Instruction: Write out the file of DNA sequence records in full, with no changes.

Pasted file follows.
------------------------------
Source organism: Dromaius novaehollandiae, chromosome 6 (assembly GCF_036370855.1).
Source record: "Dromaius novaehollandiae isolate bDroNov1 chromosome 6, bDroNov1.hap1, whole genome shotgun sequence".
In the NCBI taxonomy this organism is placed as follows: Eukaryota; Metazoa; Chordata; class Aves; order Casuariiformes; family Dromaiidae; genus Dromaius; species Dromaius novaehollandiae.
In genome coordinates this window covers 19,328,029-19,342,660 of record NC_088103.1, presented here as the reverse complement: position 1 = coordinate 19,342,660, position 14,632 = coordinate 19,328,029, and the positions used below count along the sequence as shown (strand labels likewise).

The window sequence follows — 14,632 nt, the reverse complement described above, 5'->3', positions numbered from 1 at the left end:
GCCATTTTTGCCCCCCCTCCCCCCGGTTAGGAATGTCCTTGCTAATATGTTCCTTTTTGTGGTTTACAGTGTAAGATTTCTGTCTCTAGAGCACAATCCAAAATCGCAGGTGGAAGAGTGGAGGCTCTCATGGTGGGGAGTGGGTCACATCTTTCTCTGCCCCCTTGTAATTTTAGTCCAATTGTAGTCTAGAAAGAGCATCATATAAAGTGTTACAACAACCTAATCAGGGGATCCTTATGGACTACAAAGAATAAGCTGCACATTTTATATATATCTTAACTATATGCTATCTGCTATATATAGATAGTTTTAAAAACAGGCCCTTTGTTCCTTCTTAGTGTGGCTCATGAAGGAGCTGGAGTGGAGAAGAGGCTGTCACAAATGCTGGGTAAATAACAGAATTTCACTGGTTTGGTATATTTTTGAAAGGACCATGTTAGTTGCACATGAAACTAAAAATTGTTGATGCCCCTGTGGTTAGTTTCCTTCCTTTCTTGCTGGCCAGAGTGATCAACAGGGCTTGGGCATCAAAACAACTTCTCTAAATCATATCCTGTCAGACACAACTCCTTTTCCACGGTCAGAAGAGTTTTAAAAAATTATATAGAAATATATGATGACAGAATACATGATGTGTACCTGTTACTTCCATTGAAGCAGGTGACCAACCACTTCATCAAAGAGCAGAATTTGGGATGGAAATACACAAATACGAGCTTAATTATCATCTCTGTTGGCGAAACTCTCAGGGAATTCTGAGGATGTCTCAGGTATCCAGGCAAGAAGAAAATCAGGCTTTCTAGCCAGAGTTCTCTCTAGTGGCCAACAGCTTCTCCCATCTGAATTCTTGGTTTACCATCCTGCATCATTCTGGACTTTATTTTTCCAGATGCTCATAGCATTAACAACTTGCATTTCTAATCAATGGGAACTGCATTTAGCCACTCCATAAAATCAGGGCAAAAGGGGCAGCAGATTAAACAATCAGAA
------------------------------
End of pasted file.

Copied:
Source organism: Dromaius novaehollandiae, chromosome 6 (assembly GCF_036370855.1).
Source record: "Dromaius novaehollandiae isolate bDroNov1 chromosome 6, bDroNov1.hap1, whole genome shotgun sequence".
In the NCBI taxonomy this organism is placed as follows: Eukaryota; Metazoa; Chordata; class Aves; order Casuariiformes; family Dromaiidae; genus Dromaius; species Dromaius novaehollandiae.
In genome coordinates this window covers 19,328,029-19,342,660 of record NC_088103.1, presented here as the reverse complement: position 1 = coordinate 19,342,660, position 14,632 = coordinate 19,328,029, and the positions used below count along the sequence as shown (strand labels likewise).

The window sequence follows — 14,632 nt, the reverse complement described above, 5'->3', positions numbered from 1 at the left end:
GCCATTTTTGCCCCCCCTCCCCCCGGTTAGGAATGTCCTTGCTAATATGTTCCTTTTTGTGGTTTACAGTGTAAGATTTCTGTCTCTAGAGCACAATCCAAAATCGCAGGTGGAAGAGTGGAGGCTCTCATGGTGGGGAGTGGGTCACATCTTTCTCTGCCCCCTTGTAATTTTAGTCCAATTGTAGTCTAGAAAGAGCATCATATAAAGTGTTACAACAACCTAATCAGGGGATCCTTATGGACTACAAAGAATAAGCTGCACATTTTATATATATCTTAACTATATGCTATCTGCTATATATAGATAGTTTTAAAAACAGGCCCTTTGTTCCTTCTTAGTGTGGCTCATGAAGGAGCTGGAGTGGAGAAGAGGCTGTCACAAATGCTGGGTAAATAACAGAATTTCACTGGTTTGGTATATTTTTGAAAGGACCATGTTAGTTGCACATGAAACTAAAAATTGTTGATGCCCCTGTGGTTAGTTTCCTTCCTTTCTTGCTGGCCAGAGTGATCAACAGGGCTTGGGCATCAAAACAACTTCTCTAAATCATATCCTGTCAGACACAACTCCTTTTCCACGGTCAGAAGAGTTTTAAAAAATTATATAGAAATATATGATGACAGAATACATGATGTGTACCTGTTACTTCCATTGAAGCAGGTGACCAACCACTTCATCAAAGAGCAGAATTTGGGATGGAAATACACAAATACGAGCTTAATTATCATCTCTGTTGGCGAAACTCTCAGGGAATTCTGAGGATGTCTCAGGTATCCAGGCAAGAAGAAAATCAGGCTTTCTAGCCAGAGTTCTCTCTAGTGGCCAACAGCTTCTCCCATCTGAATTCTTGGTTTACCATCCTGCATCATTCTGGACTTTATTTTTCCAGATGCTCATAGCATTAACAACTTGCATTTCTAATCAATGGGAACTGCATTTAGCCACTCCATAAAATCAGGGCAAAAGGGGCAGCAGATTAAACAATCAGAA